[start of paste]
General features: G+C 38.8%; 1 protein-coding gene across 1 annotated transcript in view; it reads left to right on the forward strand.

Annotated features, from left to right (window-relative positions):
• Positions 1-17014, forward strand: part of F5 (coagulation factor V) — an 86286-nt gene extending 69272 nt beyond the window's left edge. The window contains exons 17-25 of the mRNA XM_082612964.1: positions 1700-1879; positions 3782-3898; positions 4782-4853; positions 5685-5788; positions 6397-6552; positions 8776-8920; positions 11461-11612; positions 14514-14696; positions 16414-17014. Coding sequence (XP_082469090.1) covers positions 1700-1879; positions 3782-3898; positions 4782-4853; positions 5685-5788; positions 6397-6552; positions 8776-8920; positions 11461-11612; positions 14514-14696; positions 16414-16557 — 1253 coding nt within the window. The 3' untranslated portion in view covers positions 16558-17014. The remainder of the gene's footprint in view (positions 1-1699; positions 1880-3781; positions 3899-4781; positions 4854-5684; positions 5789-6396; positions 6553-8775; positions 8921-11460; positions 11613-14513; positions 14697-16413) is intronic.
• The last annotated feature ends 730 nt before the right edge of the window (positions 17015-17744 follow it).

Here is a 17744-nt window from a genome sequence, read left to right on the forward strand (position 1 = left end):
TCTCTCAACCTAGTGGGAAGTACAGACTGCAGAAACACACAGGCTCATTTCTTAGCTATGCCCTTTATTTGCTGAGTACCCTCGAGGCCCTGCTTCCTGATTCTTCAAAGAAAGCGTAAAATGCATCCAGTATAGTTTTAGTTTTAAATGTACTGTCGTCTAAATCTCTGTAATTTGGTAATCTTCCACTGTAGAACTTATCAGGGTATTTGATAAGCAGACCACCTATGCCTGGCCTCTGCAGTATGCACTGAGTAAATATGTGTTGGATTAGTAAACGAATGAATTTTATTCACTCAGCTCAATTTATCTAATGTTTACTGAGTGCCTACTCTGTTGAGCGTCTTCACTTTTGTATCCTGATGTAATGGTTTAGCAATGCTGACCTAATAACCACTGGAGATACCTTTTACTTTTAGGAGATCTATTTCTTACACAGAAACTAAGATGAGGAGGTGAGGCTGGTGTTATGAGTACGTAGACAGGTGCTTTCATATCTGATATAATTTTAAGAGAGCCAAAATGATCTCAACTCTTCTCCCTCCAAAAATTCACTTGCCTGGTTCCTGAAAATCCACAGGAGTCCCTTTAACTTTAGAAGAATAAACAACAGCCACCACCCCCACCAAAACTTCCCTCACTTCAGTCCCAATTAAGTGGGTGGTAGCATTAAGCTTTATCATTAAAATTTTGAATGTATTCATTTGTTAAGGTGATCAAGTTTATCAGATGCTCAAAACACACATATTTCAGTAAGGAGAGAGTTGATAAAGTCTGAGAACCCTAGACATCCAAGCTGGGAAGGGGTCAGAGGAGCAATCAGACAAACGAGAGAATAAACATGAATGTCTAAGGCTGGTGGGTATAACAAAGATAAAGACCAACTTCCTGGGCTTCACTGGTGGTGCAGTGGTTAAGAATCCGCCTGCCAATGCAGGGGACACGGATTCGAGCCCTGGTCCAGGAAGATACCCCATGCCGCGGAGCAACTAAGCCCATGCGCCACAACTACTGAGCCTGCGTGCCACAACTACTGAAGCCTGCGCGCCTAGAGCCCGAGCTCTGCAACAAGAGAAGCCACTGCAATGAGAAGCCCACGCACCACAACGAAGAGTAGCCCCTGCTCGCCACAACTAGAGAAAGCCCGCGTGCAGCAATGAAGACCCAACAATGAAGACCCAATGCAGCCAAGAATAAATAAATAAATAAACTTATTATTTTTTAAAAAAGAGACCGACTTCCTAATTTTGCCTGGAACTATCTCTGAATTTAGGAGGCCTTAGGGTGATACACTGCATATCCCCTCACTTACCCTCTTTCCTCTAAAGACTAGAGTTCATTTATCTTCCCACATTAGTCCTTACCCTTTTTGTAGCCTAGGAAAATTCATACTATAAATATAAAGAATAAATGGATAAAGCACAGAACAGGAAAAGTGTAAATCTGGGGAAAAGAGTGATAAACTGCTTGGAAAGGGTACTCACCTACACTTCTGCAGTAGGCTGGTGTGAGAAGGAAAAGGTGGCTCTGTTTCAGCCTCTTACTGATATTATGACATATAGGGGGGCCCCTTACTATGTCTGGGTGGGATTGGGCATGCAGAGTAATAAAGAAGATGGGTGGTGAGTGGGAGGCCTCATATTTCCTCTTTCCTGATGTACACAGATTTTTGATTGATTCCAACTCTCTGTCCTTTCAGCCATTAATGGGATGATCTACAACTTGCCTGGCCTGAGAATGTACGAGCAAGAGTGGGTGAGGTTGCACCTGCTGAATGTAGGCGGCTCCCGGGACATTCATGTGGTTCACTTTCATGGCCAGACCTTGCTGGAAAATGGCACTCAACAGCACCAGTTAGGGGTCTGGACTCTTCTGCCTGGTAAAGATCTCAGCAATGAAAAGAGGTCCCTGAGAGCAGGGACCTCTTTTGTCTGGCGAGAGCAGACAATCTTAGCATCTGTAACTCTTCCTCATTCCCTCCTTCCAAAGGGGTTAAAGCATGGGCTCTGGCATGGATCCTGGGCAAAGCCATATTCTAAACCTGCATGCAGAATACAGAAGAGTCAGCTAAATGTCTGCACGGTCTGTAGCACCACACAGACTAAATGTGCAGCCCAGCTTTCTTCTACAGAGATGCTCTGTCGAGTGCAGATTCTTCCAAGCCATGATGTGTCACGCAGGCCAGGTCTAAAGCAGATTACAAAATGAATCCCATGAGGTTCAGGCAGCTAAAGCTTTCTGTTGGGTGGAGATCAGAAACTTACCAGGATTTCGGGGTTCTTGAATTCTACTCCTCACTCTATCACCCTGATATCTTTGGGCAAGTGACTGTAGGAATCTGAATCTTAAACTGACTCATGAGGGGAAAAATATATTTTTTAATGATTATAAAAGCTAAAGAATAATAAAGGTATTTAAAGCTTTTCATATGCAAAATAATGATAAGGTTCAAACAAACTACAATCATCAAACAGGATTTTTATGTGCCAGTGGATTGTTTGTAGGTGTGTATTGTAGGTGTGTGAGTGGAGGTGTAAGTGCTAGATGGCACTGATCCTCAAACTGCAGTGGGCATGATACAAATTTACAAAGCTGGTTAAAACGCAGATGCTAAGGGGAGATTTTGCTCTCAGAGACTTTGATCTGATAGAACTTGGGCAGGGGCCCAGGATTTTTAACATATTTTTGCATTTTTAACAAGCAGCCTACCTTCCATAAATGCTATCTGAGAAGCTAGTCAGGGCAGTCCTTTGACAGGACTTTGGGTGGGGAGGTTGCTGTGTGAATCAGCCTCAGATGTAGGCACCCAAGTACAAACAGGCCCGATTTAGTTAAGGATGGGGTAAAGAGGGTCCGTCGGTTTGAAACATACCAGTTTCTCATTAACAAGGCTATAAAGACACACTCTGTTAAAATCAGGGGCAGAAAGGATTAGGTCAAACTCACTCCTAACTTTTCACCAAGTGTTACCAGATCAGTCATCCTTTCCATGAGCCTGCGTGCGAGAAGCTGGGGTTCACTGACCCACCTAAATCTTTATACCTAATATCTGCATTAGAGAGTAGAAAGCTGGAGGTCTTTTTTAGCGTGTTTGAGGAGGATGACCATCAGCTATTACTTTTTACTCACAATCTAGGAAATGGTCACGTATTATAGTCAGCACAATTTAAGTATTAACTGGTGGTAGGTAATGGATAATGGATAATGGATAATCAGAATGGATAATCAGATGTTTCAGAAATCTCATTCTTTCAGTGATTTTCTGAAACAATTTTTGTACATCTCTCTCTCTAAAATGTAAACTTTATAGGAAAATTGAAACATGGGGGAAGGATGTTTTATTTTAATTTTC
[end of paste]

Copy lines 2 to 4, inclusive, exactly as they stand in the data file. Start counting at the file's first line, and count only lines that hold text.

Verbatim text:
Annotated features, from left to right (window-relative positions):
• Positions 1-17014, forward strand: part of F5 (coagulation factor V) — an 86286-nt gene extending 69272 nt beyond the window's left edge. The window contains exons 17-25 of the mRNA XM_082612964.1: positions 1700-1879; positions 3782-3898; positions 4782-4853; positions 5685-5788; positions 6397-6552; positions 8776-8920; positions 11461-11612; positions 14514-14696; positions 16414-17014. Coding sequence (XP_082469090.1) covers positions 1700-1879; positions 3782-3898; positions 4782-4853; positions 5685-5788; positions 6397-6552; positions 8776-8920; positions 11461-11612; positions 14514-14696; positions 16414-16557 — 1253 coding nt within the window. The 3' untranslated portion in view covers positions 16558-17014. The remainder of the gene's footprint in view (positions 1-1699; positions 1880-3781; positions 3899-4781; positions 4854-5684; positions 5789-6396; positions 6553-8775; positions 8921-11460; positions 11613-14513; positions 14697-16413) is intronic.
• The last annotated feature ends 730 nt before the right edge of the window (positions 17015-17744 follow it).